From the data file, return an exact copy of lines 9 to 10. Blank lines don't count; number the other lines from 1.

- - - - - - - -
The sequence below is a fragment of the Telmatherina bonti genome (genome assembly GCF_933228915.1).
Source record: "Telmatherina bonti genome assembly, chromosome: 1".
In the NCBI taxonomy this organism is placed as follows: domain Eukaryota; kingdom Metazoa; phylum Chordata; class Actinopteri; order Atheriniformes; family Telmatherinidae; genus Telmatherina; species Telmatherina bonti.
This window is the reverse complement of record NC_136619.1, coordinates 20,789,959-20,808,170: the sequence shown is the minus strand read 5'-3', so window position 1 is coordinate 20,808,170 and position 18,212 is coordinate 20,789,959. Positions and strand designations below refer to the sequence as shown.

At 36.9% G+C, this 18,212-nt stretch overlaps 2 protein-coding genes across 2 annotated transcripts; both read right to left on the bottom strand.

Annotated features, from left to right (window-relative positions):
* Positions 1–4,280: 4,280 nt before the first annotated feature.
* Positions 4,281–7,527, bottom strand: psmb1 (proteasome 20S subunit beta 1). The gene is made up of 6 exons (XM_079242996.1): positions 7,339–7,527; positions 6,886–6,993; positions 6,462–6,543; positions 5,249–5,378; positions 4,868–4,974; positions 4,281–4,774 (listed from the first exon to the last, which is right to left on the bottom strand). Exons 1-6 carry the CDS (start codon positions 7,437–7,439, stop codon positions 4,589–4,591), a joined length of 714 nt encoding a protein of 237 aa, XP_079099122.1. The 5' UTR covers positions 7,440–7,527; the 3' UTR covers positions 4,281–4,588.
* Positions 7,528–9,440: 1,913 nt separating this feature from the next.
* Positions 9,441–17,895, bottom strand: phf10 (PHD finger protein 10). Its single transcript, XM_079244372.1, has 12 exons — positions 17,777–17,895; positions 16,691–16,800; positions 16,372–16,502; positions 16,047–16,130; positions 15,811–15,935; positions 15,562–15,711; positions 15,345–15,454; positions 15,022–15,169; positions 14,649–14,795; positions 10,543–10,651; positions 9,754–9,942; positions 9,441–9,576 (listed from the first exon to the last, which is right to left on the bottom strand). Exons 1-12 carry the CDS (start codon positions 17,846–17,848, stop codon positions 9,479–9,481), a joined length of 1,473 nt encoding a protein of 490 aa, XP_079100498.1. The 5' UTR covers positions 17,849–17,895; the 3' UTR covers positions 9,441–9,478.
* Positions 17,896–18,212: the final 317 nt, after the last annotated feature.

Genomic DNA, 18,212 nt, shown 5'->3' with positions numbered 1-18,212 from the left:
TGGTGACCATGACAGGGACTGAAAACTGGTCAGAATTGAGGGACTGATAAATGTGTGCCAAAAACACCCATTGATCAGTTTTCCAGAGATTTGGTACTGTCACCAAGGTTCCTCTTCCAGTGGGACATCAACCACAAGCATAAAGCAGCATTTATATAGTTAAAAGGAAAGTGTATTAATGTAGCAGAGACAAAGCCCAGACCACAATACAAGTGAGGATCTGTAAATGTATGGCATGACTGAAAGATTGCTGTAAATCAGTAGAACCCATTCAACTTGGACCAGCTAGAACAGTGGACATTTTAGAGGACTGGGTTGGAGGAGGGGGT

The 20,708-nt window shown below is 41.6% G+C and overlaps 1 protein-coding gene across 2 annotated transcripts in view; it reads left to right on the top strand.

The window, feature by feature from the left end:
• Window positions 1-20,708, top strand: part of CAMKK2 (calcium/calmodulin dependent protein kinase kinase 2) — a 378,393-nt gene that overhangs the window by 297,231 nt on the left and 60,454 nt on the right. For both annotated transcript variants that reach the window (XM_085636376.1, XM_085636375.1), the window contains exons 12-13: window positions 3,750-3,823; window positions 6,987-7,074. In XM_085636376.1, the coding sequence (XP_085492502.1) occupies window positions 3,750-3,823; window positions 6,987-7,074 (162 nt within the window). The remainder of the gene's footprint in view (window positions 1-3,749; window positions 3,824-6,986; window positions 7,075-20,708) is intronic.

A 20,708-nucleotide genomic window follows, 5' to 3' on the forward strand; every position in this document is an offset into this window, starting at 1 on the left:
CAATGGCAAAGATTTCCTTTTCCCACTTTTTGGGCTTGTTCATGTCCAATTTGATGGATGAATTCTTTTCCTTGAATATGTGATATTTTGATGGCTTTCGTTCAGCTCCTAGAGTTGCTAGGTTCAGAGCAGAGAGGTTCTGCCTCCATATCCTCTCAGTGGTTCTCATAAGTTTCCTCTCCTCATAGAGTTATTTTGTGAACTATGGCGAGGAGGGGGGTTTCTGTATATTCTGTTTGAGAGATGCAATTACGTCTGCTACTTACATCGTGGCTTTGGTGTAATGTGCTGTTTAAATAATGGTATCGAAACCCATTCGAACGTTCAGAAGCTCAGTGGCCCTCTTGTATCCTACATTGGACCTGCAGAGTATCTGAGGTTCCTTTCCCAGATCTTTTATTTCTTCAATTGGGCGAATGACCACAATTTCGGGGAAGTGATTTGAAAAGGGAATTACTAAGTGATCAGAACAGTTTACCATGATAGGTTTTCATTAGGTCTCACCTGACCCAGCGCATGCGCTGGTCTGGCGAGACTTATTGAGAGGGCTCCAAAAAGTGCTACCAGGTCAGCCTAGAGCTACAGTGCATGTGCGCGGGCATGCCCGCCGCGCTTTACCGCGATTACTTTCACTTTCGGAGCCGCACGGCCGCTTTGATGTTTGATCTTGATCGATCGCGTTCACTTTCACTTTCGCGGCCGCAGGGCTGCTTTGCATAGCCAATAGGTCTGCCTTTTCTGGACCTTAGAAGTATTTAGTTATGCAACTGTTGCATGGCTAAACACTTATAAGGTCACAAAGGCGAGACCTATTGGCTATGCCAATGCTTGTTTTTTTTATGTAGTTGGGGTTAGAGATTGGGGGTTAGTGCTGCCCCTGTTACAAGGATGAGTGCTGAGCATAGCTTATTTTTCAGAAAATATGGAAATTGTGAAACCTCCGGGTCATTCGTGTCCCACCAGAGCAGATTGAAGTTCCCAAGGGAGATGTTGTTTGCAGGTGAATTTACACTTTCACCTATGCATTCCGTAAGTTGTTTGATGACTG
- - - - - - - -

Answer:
* Positions 7,528–9,440: 1,913 nt separating this feature from the next.
* Positions 9,441–17,895, bottom strand: phf10 (PHD finger protein 10). Its single transcript, XM_079244372.1, has 12 exons — positions 17,777–17,895; positions 16,691–16,800; positions 16,372–16,502; positions 16,047–16,130; positions 15,811–15,935; positions 15,562–15,711; positions 15,345–15,454; positions 15,022–15,169; positions 14,649–14,795; positions 10,543–10,651; positions 9,754–9,942; positions 9,441–9,576 (listed from the first exon to the last, which is right to left on the bottom strand). Exons 1-12 carry the CDS (start codon positions 17,846–17,848, stop codon positions 9,479–9,481), a joined length of 1,473 nt encoding a protein of 490 aa, XP_079100498.1. The 5' UTR covers positions 17,849–17,895; the 3' UTR covers positions 9,441–9,478.